I have recently noticed a trend in some of the grandest of Gilded Age private interiors, and that is the 'gold' piano, usually located in the music room, ballroom, or similar gala/entertainment room. Belonging to a category of piano known as the 'art case' piano, these elaborate instruments were often created to match specific and equally opulent rooms, and formed part of the decorative canon by which wealthy Americans distinguished themselves from their middle class counterparts at the turn of the century.
In the nineteenth century the piano enjoyed what connoisseur Maximiliaan Rutten has referred to as a 'Golden Age', which culminated around 1910--by which time the popularity of the piano was eclipsed by more modern and convenient musical inventions, notably, the phonograph--and was all but extinguished by the end of the 1920s. During this peak period, piano production, and particularly American piano production, skyrocketed, and the piano could be found, now playing ragtime as well as the classics, in almost every middle class drawing room in the country. (An article in an 1889 edition of The Musical Courier describes the piano as following 'closely of the Bible and the traditional jug of whisky in the march of civilization'.)
Though the piano had by this time become 'the most democratic of all instruments', it retained its power as a symbol of aristocratic gentility and Western civilization, not to mention prodigious skill. As Rutten notes, to own a piano was to express one's desire 'to belong to that upper echelon of society that had been privileged to make and listen to music for centuries', and which piano one owned seems to have been a matter of utmost importance to those few whose sights were set highest.
Unique, custom built, and incorporating a variety of both highly skilled craftsmanship and lavish materials, the art case piano stood in perfect contrast to the standardized upright that was its more popular counterpart. These rare pianos were specifically designed, ideally, it seems, by a member of the Steinway family (the first Steinway art case piano is believed to have been produced in 1857), decorated by leading artists, and played by the biggest names in music at the grandest private parties America had to offer. They were, as Rutten describes, 'the foremost expressions of the social aspirations of one group to belong to another, wealthier and more prestigious group'. (I would place the emphasis here on 'more prestigious', as there were hardly wealthier groups to be found anywhere in the world.)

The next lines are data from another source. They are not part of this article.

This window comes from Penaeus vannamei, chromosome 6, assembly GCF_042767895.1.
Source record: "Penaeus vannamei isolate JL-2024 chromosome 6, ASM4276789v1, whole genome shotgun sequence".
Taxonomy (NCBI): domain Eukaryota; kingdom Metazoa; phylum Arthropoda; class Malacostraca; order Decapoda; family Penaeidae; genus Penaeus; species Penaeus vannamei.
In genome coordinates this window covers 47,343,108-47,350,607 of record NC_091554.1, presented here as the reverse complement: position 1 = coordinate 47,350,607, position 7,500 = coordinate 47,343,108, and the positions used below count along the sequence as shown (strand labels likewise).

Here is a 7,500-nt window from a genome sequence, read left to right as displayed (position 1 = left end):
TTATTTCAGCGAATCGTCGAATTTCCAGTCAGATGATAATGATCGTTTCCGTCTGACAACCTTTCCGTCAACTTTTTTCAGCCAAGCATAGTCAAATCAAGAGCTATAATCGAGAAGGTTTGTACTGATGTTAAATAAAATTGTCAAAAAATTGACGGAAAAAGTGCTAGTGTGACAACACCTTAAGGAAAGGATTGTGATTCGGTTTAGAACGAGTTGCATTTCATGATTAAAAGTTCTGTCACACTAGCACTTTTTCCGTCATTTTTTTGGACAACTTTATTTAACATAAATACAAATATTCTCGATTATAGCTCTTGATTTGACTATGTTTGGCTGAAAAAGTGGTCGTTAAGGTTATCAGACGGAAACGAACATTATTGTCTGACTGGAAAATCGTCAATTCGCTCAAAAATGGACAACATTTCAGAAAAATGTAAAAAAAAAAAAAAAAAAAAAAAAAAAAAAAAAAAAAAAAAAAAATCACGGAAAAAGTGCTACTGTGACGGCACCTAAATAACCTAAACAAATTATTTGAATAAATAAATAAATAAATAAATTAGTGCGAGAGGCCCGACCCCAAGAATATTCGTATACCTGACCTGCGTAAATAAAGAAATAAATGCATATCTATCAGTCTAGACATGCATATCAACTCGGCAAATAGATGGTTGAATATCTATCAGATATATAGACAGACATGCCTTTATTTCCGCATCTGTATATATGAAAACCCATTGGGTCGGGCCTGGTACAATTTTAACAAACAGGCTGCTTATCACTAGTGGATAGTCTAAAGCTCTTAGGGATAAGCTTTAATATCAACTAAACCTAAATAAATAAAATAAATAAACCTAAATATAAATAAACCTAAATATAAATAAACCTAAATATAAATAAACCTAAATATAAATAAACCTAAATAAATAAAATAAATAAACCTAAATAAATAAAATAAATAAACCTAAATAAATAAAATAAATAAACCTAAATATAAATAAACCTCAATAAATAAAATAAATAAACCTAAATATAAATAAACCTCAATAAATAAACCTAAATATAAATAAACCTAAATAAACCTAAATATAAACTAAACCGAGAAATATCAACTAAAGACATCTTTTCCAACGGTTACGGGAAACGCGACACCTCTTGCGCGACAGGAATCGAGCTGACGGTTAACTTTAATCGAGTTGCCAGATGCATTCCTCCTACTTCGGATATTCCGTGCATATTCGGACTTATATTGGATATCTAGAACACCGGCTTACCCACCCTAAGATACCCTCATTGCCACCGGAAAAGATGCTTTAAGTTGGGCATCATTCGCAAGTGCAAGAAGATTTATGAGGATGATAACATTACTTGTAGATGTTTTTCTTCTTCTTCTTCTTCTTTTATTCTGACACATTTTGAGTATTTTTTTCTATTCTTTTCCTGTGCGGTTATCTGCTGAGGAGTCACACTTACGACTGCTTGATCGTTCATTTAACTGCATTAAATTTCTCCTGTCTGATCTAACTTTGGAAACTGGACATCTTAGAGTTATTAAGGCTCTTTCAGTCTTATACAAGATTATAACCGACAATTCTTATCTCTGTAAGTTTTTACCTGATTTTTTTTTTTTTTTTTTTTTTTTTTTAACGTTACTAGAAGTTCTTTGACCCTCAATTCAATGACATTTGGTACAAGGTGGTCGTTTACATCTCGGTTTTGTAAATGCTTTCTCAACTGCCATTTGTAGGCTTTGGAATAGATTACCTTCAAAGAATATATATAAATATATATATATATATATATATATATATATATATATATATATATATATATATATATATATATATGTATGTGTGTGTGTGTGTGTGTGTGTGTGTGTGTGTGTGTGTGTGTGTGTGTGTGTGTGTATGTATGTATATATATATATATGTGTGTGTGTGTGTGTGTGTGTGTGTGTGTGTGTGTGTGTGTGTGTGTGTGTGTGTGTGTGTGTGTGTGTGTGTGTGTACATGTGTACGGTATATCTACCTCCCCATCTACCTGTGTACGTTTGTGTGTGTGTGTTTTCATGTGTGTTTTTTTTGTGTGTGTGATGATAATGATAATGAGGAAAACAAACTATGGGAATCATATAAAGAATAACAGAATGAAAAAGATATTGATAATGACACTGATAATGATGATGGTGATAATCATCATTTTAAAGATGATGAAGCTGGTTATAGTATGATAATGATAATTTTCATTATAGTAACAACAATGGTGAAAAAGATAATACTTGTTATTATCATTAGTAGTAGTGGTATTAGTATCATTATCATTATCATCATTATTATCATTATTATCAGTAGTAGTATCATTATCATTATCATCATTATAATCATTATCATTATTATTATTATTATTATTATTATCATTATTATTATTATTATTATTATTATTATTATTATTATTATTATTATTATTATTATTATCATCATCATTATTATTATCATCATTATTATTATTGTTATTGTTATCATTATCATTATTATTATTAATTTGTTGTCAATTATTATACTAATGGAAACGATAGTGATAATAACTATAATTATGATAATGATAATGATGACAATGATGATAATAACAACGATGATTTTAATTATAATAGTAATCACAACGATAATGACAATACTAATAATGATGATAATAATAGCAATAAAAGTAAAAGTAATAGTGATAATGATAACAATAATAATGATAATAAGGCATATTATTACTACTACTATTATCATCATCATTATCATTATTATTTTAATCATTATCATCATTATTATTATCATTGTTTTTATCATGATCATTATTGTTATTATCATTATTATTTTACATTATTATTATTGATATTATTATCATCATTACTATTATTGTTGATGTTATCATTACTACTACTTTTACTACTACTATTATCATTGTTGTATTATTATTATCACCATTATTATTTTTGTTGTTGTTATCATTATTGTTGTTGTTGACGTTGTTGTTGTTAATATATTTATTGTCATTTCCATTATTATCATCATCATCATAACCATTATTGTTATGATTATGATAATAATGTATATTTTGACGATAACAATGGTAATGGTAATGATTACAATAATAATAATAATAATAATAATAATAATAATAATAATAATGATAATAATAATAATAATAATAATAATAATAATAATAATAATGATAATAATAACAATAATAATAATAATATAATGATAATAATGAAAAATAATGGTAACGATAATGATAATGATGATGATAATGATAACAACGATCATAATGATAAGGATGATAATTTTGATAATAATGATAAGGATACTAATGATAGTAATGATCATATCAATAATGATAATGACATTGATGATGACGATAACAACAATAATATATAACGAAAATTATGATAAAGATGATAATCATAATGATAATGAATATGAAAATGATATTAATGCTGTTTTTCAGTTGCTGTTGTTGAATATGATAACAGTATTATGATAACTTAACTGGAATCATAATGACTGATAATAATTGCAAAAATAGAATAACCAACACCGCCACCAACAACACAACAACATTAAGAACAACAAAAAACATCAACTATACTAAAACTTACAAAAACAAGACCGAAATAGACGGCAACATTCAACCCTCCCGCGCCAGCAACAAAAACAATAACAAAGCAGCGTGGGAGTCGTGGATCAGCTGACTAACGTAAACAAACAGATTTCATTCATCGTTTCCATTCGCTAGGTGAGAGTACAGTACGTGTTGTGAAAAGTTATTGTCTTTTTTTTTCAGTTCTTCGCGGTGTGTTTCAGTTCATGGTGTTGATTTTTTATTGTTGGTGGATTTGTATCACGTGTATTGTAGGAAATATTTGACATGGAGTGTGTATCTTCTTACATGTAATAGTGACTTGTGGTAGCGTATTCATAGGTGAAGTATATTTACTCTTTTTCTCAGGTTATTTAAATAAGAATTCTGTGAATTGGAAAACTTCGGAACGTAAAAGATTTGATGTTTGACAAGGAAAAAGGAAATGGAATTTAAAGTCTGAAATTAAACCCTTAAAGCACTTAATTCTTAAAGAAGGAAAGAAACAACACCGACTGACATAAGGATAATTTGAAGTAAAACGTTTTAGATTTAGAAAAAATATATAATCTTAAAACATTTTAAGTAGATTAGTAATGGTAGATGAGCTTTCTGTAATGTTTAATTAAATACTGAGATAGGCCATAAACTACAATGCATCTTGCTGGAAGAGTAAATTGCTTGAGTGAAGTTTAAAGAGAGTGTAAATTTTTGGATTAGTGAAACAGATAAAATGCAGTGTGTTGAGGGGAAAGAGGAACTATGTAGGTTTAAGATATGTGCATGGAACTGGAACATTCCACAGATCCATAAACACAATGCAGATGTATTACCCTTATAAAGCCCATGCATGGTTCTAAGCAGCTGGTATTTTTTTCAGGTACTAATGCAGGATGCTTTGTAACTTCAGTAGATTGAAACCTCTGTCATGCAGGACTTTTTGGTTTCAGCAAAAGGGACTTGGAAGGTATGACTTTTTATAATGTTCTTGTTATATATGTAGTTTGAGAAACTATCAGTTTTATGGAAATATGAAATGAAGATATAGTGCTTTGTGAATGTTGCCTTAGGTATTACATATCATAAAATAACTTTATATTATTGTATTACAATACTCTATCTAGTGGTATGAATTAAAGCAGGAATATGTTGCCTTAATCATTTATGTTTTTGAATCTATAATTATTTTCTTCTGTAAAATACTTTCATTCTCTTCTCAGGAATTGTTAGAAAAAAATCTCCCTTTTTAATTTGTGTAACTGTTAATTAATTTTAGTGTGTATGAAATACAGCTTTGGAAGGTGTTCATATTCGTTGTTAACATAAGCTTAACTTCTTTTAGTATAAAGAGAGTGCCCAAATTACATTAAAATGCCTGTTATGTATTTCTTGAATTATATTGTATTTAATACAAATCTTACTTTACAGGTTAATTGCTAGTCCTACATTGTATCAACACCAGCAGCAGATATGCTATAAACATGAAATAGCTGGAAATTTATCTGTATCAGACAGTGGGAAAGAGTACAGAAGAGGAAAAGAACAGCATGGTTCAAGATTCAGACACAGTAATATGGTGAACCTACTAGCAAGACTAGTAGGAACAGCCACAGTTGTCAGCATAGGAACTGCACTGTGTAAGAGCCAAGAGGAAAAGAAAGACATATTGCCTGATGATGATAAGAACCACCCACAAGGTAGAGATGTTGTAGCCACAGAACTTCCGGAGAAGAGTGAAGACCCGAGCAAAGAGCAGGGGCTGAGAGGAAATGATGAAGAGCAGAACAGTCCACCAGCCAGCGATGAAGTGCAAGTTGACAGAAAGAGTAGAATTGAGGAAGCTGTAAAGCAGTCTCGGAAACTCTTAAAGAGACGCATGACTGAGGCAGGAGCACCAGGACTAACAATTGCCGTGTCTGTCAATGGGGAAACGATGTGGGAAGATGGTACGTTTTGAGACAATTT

Of all of the art case pianos the 'gold' piano seems to have been a particular favorite among 'the gilded set'. Whether this was because gold was perceived as the most luxurious of materials or because the pianos were generally placed in formal gala rooms whose interiors were done in the gold-dominated 'Louis' styles, I do not know (probably both, as these two phenomena were intrinsically related). Detailed information about them is difficult to find, but several examples survive whose visual and material qualities, in addition to their placement and what little commentary accompanies it, tell much about their significance. I will be posting about these examples over the next few days.
Above left: View of the Gold Piano (Steinway concert grand), Steinway & Sons for President Theodore Roosevelt, 1903, giltwood, with painted decoration by Thomas Wilmer Dewing, in the East Room of the White House, Washington, DC, 1905-1938 (Photo by Harris & Ewing, Library of Congress).
Above right: View of the drawing room at Whitehall, the Palm Beach residence of Henry Flagler, featuring a Louis XVI style Steinway art case Model B grand piano, with aluminum leaf and painted decoration by Pottier & Stymus, ca. 1902 (Flagler Museum, date unknown).
'162 Facts About Steinway & Sons and the Pianos They Build', Steinway & Sons (2015), steinwaypianos.com
Humphreys, Mary Gay, 'Elaborate Piano Cases.' The Musical Courier, 19.1 (1889; original print source uknown), 37
Rutten, Maximiliaan, 'The Art Case Piano', The Galpin Society Journal, 58 (2005), 168-72, 227-29